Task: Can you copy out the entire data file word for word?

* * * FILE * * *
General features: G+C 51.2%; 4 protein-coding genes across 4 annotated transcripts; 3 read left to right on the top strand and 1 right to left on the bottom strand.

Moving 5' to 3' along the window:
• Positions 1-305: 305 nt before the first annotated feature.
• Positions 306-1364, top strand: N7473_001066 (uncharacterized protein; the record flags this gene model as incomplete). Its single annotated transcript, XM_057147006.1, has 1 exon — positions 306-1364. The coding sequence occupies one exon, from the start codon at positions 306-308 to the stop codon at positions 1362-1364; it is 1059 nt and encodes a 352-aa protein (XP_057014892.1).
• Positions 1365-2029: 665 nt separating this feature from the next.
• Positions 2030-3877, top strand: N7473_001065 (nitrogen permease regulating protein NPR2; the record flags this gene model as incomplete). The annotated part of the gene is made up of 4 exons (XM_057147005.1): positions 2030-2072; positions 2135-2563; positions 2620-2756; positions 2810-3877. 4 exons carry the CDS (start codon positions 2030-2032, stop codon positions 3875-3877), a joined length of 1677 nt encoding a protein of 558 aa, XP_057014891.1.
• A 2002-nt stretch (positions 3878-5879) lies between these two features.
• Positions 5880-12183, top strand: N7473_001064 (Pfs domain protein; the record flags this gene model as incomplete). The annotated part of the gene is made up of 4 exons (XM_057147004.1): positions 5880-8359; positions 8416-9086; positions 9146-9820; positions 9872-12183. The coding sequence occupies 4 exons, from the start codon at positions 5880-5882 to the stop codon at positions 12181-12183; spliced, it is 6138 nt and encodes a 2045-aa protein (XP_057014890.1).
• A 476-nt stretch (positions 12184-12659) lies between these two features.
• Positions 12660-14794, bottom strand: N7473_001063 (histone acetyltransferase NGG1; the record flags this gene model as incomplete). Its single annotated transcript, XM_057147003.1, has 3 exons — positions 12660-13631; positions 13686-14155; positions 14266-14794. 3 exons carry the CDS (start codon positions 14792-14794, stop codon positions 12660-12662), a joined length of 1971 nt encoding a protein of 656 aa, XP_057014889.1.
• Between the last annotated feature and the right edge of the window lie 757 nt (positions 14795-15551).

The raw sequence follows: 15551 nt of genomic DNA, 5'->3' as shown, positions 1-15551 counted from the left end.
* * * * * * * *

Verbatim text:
General features: G+C 51.2%; 4 protein-coding genes across 4 annotated transcripts; 3 read left to right on the top strand and 1 right to left on the bottom strand.

Moving 5' to 3' along the window:
• Positions 1-305: 305 nt before the first annotated feature.
• Positions 306-1364, top strand: N7473_001066 (uncharacterized protein; the record flags this gene model as incomplete). Its single annotated transcript, XM_057147006.1, has 1 exon — positions 306-1364. The coding sequence occupies one exon, from the start codon at positions 306-308 to the stop codon at positions 1362-1364; it is 1059 nt and encodes a 352-aa protein (XP_057014892.1).
• Positions 1365-2029: 665 nt separating this feature from the next.
• Positions 2030-3877, top strand: N7473_001065 (nitrogen permease regulating protein NPR2; the record flags this gene model as incomplete). The annotated part of the gene is made up of 4 exons (XM_057147005.1): positions 2030-2072; positions 2135-2563; positions 2620-2756; positions 2810-3877. 4 exons carry the CDS (start codon positions 2030-2032, stop codon positions 3875-3877), a joined length of 1677 nt encoding a protein of 558 aa, XP_057014891.1.
• A 2002-nt stretch (positions 3878-5879) lies between these two features.
• Positions 5880-12183, top strand: N7473_001064 (Pfs domain protein; the record flags this gene model as incomplete). The annotated part of the gene is made up of 4 exons (XM_057147004.1): positions 5880-8359; positions 8416-9086; positions 9146-9820; positions 9872-12183. The coding sequence occupies 4 exons, from the start codon at positions 5880-5882 to the stop codon at positions 12181-12183; spliced, it is 6138 nt and encodes a 2045-aa protein (XP_057014890.1).
• A 476-nt stretch (positions 12184-12659) lies between these two features.
• Positions 12660-14794, bottom strand: N7473_001063 (histone acetyltransferase NGG1; the record flags this gene model as incomplete). Its single annotated transcript, XM_057147003.1, has 3 exons — positions 12660-13631; positions 13686-14155; positions 14266-14794. 3 exons carry the CDS (start codon positions 14792-14794, stop codon positions 12660-12662), a joined length of 1971 nt encoding a protein of 656 aa, XP_057014889.1.
• Between the last annotated feature and the right edge of the window lie 757 nt (positions 14795-15551).

The raw sequence follows: 15551 nt of genomic DNA, 5'->3' as shown, positions 1-15551 counted from the left end.